BBC NEWS Americas Africa Europe Middle East South Asia Asia Pacific Arabic Spanish Russian Chinese Welsh
BBCi CATEGORIES   TV   RADIO   COMMUNICATE   WHERE I LIVE   INDEX    SEARCH 

BBC NEWS
 You are in:  Sci/Tech
Front Page 
World 
UK 
UK Politics 
Business 
Sci/Tech 
Health 
Education 
Entertainment 
Talking Point 
In Depth 
AudioVideo 


Commonwealth Games 2002

BBC Sport

BBC Weather

SERVICES 
Tuesday, 9 April, 2002, 08:45 GMT 09:45 UK
Why one spam could cost $50
Man paying dollars
E-mail could suddenly get very expensive
test hello test
By Maggie Shiels
in San Francisco
line

A US law firm has become the hero of the common people for its decision to take on the spam merchants who wage guerrilla warfare on our e-mail inboxes, offering everything from sex to cars and easy money to psychic readings.

The San Francisco office of Morrison and Foerster, also known as MoFo, is one of the first outfits in the United States to take on spammers who send out unsolicited commercial e-mail.

For six months the company logged at least 6,500 spams which were sent to its staff on a daily basis.

Click on send icon
One click could cost $50
Michael Jacobs, who is a partner at MoFo and chairs its technology committee, says e-mail is "mission-critical" to his firm.

"We live on e-mail. We use it to communicate with our clients. We use it for internal communications. We are trying to work very quickly and efficiently and spam was degrading our ability to do that."

In its fight, MoFo is suing a Silicon Valley e-mail marketing firm called Etracks. Mr Jacobs says while it wasn't the only company sending unsolicited commercial e-mail (UCE), it was one of the biggest offenders and more importantly it's based in California.

Damages claim

In the US there is no blanket federal law governing junk e-mail and the 20 states which have introduced their own laws can only enforce them within their borders. No one has been prosecuted under California's four-year-old statute.


Take these jerks for everything they've got - I love you

An admiring e-mailer
In its suit, MoFo says Etracks broke California's anti-spam laws by sending unwanted e-mail and advertising a range of items without the required advertising label and using the company's mail server to distribute the e-mails.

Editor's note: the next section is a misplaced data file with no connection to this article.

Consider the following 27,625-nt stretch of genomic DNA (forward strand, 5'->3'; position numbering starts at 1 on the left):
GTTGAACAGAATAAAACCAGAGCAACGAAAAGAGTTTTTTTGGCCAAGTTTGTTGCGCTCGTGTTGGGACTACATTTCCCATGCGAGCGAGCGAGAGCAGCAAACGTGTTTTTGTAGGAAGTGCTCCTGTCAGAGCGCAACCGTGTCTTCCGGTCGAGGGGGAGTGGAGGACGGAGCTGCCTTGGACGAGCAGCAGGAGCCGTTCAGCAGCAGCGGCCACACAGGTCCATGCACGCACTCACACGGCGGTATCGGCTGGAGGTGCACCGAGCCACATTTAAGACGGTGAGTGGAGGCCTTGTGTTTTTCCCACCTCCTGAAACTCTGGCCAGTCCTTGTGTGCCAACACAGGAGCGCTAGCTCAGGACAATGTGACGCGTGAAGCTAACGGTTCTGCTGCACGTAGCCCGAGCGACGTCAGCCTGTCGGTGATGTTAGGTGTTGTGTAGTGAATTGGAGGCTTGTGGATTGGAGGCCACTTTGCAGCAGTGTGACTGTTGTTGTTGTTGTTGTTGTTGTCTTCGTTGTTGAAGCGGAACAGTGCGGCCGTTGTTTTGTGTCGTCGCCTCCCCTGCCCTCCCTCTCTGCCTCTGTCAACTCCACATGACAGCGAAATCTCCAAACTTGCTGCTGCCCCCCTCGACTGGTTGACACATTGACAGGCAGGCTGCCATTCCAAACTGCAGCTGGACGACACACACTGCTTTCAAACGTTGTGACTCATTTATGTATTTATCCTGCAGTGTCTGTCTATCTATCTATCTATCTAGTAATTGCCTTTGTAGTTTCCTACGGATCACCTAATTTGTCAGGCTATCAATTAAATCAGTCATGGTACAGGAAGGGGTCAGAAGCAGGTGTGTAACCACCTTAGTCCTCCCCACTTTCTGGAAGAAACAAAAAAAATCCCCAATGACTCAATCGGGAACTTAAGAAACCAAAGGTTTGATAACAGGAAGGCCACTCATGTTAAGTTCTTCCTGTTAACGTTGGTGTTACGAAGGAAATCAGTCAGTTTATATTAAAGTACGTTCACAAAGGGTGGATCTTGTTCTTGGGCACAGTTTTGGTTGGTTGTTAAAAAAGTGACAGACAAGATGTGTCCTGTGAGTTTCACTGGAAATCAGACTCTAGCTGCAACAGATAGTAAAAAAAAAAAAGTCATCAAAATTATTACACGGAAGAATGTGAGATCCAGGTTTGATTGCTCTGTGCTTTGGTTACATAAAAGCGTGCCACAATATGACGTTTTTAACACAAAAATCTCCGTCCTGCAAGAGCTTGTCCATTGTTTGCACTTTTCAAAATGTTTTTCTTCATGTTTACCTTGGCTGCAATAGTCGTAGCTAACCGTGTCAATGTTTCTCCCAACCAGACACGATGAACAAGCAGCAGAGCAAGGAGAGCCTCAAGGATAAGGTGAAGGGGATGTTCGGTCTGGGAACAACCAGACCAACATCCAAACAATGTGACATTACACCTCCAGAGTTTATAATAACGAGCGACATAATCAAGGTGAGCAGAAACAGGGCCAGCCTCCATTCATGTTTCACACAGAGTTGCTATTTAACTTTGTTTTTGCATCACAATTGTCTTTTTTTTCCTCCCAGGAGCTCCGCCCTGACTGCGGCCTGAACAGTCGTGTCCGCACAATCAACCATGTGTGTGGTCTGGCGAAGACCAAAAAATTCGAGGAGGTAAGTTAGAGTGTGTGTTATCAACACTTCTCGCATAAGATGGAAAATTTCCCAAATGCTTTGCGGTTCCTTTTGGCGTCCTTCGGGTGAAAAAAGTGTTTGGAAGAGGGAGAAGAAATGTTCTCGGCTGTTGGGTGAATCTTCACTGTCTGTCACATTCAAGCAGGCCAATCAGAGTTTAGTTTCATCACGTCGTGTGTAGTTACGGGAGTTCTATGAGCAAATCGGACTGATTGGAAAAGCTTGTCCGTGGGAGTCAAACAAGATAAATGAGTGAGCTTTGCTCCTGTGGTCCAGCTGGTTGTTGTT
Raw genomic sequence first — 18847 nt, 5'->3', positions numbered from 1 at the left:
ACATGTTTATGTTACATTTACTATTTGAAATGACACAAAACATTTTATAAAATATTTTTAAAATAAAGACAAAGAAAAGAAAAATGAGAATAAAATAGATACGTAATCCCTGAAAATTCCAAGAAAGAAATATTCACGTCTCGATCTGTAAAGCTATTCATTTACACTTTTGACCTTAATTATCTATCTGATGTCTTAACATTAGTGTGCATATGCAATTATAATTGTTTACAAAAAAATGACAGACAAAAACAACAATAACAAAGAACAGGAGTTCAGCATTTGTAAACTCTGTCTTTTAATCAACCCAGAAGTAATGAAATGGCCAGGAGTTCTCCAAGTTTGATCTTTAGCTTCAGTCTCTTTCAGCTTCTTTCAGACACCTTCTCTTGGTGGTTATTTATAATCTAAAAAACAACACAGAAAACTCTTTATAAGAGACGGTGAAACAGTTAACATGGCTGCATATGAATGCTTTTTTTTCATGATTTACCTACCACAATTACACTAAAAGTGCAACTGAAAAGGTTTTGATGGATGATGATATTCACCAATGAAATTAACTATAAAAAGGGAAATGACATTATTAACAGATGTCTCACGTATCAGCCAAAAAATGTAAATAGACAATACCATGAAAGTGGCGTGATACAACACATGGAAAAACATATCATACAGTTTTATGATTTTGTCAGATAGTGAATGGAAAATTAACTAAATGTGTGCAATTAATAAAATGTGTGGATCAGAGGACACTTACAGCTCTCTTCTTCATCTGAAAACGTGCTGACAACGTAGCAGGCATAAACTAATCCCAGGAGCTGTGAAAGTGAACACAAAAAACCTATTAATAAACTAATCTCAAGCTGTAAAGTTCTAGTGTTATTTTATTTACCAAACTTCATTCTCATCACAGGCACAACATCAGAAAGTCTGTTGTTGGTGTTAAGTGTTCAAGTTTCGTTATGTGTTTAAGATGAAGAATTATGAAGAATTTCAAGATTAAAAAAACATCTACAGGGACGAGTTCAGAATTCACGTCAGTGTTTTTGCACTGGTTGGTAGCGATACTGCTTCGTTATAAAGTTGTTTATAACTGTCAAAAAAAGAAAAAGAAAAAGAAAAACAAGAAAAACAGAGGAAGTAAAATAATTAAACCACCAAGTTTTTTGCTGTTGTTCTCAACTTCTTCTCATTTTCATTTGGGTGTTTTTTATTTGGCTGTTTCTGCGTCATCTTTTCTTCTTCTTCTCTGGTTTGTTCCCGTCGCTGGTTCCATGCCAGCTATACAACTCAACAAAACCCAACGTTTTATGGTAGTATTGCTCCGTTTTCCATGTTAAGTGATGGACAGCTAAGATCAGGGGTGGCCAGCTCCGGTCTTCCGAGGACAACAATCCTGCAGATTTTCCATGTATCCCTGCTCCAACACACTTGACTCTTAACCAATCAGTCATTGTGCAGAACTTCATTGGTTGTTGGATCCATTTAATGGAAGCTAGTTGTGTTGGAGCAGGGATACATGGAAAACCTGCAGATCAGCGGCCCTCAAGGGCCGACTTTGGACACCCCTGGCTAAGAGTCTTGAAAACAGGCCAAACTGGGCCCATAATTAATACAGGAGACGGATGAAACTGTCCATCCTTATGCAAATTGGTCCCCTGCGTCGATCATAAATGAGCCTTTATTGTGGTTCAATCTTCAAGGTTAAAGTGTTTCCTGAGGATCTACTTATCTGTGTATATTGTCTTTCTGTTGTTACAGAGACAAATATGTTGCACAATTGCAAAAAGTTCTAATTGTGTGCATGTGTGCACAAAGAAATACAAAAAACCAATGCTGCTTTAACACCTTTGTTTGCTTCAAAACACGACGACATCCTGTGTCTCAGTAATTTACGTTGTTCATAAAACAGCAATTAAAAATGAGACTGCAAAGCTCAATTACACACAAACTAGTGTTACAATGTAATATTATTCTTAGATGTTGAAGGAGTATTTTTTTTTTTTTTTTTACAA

MoFo also claims a legally mandated free phone number or valid return e-mail service to request removal from the marketer's list was missing.

The suit, filed in San Francisco's Superior Court, asks for damages of $50 (35) for each e-mail received with a maximum daily amount of $25,000, the limit set by law.

Preference service

The lawyers for Etracks did not return calls to BBC News Online but its attorney Kenneth Wilson told the San Francisco Chronicle that Etracks only uses e-mail lists provided by clients who assert the recipients have opted to receive its messages or have an existing relationship.

On its website Etracks says it is a member of the Direct Marketing Association, an 85-year-old organisation which sets out ethical guidelines to its 5,000 members on best practice.

The organisation distances itself from spamming.

"No DMA member can send spam and the DMA agrees that people should be able to ask to get off mailing lists and stay off," says DMA's vice president of ethics and consumer affairs, Pat Faley.

Recycle bin icon
Reading and clearing e-mails takes time
To that end the DMA has designed the "e-mail preference service" where anyone can submit their e-mail address to be removed from all members' lists, says Ms Faley.

The problem, she says, is that it has no control over anyone who is not a member of DMA.

While Etracks clearly carries the DMA logo on its website, Ms Faley says there's no record of the company's membership either past or present. The matter has been referred to its legal department.

State law

The Coalition Against Unsolicited Commercial E-mail, or CAUCE, says this case highlights the need for a national approach to a problem that is seriously undermining business.

Stress at work
There are enough stresses at work without junk mail
Spokesman Ray Everett-Church, who helped draft California's anti-spam laws, says e-mail is a "critical part of the world economy today".

"If you cause people to think twice about engaging in some business transaction over e-mail for fear it will cause more spam you are putting a damper on the growth of what is an incredible global commerce and communications medium."

A 2001 survey by the European Commission estimates that spam costs consumers an estimated $8.8bn a year worldwide just in connection costs.

Internet research company Jupiter Media Metrix predicts consumers will receive about 206 billion junk e-mailings by 2006 - an average of 1,400 per person. Each piece of spam is said to cost $1 in lost productivity.

Ray Everett-Church
Ray Everett-Church: "E-mail critical to economy"
At MoFo, the suit has received unprecedented public backing. The level of sentiment expressed in one e-mail is indicative of the kinds of messages it has been getting.

It reads: "I hate spam as much as the next guy. Take these jerks for everything they've got. You are pinch hitting for all of us. I love you."

Mr Jacobs says it's unusual for a law firm to be loved by the public and it's great.

"I have been practising for over 15 years and I have never done anything as a lawyer that has been this popular."

See also:

12 Dec 01 | Business
EU laws target junk mail spam
22 Dec 00 | Business
Junk e-mail eradicated?
Internet links:


The BBC is not responsible for the content of external internet sites

Links to more Sci/Tech stories are at the foot of the page.


E-mail this story to a friend

Links to more Sci/Tech stories